And this is a brilliant example.
This is a Mazda MX-5 speedster, inspired by a one off concept car that Mazda did build, but never put into production.
Production, it's been slammed and spent and the screen has been cut down, the seating position is right on the floor pan.
And these beautifully engineered, cut-down windows.
It really is a thing of beauty.
This detailing is absolutely spot on.
They've actually put a a Jackson racing supercharger kit on this as well, which puts about 170 brake horsepower.
And it feels absolutely fantastic.
It's a shame he never did build it.
speed, there was probably the ultimate modification in terms of styling.
This car has got the engine the MX5 probably always deserved.
It started life as a, an M edition.
A California import with quite a few toys on it.
But it's now got a 1.3 rotary engine from the RX8 under the bonnet.
Putting out about two 240 break horsepower.
So that's the twice the power it would've had out the factory.
But also the Wankel engine being much lower, much lighter and much further set back has given it almost perfect 50/50 weight distribution and it handles much better cuz of the lower center of gravity.
And the thing just loves to rev, it is absolutely fantastic.
They should've built this.
But in terms of being big supporters of the MX 5 race series, first in the Mark 1 and now in this modified Mark 3. Regulations are strict, but around 180 break horsepower is being liberated from this ex road car thanks to its custom exhaust system.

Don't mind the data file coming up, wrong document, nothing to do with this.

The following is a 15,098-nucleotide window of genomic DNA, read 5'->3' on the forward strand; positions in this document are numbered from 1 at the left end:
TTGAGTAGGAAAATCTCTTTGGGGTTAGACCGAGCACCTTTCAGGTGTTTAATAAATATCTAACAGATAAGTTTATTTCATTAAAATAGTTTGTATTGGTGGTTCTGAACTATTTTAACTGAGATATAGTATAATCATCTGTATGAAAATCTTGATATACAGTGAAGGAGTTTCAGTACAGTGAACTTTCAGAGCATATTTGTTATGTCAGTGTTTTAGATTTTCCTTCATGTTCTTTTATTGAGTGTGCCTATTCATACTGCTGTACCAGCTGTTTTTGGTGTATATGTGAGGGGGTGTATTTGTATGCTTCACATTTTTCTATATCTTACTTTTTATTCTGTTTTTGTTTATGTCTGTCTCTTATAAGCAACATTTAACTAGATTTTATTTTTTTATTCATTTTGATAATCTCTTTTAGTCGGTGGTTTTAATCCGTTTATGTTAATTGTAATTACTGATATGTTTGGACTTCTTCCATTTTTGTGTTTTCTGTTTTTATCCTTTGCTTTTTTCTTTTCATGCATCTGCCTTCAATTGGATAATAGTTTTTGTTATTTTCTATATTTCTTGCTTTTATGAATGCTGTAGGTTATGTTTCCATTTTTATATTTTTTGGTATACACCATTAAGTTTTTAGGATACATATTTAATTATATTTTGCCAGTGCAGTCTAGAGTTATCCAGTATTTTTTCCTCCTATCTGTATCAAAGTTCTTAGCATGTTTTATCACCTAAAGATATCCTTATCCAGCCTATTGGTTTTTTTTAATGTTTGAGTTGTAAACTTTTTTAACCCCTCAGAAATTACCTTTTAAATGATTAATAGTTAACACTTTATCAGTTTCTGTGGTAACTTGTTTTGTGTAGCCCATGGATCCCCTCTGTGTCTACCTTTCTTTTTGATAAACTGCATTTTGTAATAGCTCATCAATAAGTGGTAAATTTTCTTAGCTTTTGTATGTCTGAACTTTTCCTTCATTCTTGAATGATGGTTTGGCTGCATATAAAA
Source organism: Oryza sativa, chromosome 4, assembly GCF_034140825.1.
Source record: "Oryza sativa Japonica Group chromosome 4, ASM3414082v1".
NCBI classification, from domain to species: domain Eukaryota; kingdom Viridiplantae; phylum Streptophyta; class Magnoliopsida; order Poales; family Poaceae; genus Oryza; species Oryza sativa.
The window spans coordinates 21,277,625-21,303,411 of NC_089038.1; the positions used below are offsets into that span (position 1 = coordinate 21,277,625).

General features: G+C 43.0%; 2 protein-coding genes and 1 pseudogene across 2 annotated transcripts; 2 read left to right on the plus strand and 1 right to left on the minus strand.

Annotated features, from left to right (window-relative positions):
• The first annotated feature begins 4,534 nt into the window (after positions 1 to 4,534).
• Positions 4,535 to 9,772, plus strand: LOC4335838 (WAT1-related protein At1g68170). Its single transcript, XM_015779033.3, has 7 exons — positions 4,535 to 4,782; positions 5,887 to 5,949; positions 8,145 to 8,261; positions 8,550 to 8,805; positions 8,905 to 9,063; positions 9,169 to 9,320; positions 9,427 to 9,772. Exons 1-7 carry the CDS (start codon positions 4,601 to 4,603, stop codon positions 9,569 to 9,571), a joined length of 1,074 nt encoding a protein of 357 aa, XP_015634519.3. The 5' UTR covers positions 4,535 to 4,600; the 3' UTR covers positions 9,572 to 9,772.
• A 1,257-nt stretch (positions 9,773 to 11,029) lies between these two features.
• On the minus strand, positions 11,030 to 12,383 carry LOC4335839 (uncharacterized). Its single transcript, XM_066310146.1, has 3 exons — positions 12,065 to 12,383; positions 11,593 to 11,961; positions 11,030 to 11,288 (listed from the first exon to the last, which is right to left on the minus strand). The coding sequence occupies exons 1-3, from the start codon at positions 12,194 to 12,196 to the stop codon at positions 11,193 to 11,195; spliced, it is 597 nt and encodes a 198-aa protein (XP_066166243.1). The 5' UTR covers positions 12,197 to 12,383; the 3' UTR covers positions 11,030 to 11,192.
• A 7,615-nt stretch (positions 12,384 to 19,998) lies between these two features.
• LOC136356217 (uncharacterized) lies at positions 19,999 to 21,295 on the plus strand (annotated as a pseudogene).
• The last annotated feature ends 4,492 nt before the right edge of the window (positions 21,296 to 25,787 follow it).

Its stripped interior and Kevlar body panels have also shaved about 200 kilos from its current weight.
This MX 5 is definitely no hair dresser's car.
The beauty of the MX 5 is its balance.
It has one of the beset gear changers you'll ever [INAUDIBLE] experience.
It has decent brakes, it has delicate steering.
And performance that anyone can enjoy.
Because you don't have huge [INAUDIBLE] of power or grip, you can drive it, flat out, pretty much all the time.
These cars get raced in [UNKNOWN] series.
They get drifted, they get tracked.
And they even have their very own class in hill climbs and sprints.
They're affordable, robust, rewarding, and just, well, massive fun.
So with the [INAUDIBLE] 4 MX5 on the horizon, you can bet that they won't change that winning formula too much.
I mean, it's one a million fans across the word, hasn't it?
And, we're definitely fans of the MX5, I own one, I own one, that's yours.
I own one.
Very good, and he owns one, and I'm sure there's plenty of you here that, that have owned one or would like to own one in the future.